3. Separation of Powers

         Doherty also makes a separation-of-powers argument. The federal cases she cites on separation of powers, however, do not apply here because Doherty is challenging state, not congressional, legislation.[10] Doherty cites three Maine cases dealing with Maine's constitutional provision regarding separation of powers. Two of them involved commutation of sentences. The Maine Constitution, Article V, Part 1, Section 11, explicitly grants the Governor the power to commute sentences. The Law Court found a separation-of-powers violation, therefore, in granting such authority to the courts, State v. Hunter, 447 A.2d 797, 798 (Me. 1982), and in a legislative enactment that would result in a commutation of existing sentences Bossie v. State of Maine, 488 A.2d 477, 480 (Me. 1985). The third Maine case found a separation-of-powers violation in the effort by the State Employees Appeals Board to review and rule on an employment termination decision by the Chief Judge of the District Court, because it would unconstitutionally result in “a review by the executive branch of the government of the action of the judicial branch” contrary to Article III, Section 2, prohibiting persons in any of the three branches from “exercis[ing] any of the powers properly belonging to either of the others.” Dist. Court for Dist. IX v. Williams, 268 A.2d 812, 812-13 (Me. 1970). None of these cases helps Doherty; the Legislature's action in determining the scope of any cause of action for wrongful birth is well within the legislative branch's power, and does not violate the Maine Constitution's separation-of-powers provision.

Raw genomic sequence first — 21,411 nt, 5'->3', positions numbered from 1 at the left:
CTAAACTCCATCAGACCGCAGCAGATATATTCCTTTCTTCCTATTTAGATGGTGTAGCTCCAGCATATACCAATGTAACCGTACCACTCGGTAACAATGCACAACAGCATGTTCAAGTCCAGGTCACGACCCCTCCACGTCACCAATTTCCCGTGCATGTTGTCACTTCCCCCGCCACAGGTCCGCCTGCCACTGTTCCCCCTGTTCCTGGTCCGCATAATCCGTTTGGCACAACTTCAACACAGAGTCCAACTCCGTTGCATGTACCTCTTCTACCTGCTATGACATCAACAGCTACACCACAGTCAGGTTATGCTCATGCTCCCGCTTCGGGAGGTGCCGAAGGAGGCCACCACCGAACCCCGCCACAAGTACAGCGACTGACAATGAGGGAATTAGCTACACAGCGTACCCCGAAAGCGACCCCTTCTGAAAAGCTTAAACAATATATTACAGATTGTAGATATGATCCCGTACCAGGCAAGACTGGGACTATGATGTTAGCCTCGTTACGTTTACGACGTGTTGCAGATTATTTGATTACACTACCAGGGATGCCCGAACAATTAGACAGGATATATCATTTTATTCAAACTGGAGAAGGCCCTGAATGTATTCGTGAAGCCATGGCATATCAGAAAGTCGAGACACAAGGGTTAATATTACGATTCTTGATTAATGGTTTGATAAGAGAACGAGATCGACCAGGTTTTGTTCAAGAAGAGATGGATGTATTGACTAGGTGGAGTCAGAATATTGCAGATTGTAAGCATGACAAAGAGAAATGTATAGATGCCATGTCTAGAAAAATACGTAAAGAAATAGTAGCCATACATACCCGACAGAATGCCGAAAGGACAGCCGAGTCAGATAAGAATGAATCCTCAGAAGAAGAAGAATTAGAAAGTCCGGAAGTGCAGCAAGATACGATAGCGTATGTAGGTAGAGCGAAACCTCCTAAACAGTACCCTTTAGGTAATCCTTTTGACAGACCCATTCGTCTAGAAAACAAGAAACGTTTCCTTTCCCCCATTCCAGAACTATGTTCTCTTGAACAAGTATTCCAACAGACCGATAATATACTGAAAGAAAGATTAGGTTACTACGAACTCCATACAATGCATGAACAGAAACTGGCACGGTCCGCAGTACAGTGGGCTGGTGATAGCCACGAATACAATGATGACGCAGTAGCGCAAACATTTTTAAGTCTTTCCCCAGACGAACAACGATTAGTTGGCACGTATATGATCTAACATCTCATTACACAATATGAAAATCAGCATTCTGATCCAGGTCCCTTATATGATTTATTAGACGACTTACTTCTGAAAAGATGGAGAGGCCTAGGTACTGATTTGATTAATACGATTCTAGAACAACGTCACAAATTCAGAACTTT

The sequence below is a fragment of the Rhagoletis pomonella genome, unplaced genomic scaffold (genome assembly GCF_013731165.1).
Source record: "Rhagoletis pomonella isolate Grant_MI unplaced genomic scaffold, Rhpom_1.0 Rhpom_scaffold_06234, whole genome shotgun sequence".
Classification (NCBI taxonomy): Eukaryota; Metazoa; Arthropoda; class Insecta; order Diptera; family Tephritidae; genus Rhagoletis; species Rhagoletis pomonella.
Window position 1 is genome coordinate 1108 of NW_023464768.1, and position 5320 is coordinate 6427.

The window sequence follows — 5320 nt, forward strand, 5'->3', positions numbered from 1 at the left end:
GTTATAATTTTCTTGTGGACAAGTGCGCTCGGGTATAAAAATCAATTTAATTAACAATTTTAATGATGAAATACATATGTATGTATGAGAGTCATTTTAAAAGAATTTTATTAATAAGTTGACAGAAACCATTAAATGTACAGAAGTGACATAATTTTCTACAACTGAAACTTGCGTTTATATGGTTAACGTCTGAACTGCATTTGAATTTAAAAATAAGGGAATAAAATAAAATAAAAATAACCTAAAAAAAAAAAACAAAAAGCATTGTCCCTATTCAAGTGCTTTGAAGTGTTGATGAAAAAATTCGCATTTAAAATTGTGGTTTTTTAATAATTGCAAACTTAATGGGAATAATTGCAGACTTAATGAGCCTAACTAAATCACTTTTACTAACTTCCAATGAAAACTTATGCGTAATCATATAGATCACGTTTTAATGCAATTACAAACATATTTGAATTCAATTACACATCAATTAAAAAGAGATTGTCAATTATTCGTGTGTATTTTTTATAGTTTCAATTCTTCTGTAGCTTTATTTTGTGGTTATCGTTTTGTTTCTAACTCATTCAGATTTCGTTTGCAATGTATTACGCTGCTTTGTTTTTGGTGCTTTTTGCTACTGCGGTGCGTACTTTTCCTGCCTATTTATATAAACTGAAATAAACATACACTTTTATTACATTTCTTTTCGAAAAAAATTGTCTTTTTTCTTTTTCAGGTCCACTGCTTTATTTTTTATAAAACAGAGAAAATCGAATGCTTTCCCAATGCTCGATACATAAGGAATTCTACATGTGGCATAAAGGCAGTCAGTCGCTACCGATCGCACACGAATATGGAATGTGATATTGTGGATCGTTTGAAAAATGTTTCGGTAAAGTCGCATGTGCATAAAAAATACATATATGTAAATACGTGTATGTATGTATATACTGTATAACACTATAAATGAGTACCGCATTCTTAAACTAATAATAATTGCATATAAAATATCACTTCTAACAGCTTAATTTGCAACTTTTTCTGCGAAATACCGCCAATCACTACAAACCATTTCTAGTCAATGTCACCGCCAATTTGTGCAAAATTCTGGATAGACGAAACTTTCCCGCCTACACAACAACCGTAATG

4. Substantive Due Process under the United States Constitution

         The defendants United States and Merck (not the Maine Attorney General) argue that there are no constitutional issues of due process and equal protection because there is no state action. I cannot fathom that argument. Doherty is attacking the application to her of a state statute. If that is not state action, I do not know what is.[11]

         Doherty says that federal substantive due process under the Fourteenth Amendment recognizes a “zone of privacy” with respect to a woman's contraception decisions, a fundamental constitutional right that Maine's Wrongful Birth Statute violates. Pl.'s Consol. Opp'n at 24. In that respect, she cites many of the Supreme Court's famous decisions involving contraceptives, birth control, and abortion, including Griswold v. Connecticut, 381 U.S. 479 (1965); Eisenstadt v. Baird, 405 U.S. 438 (1972); Roe v. Wade, 410 U.S. 113 (1973); Carey v. Population Services International, 431 U.S. 678 (1977); and Planned Parenthood v. Casey, 505 U.S. 833 (1992). Doherty argues that “substantive due process is about an entire ‘zone of privacy, ' which protects childrearing and other intimate, personal matters of the home.” Pl.'s Consol. Opp'n at 24.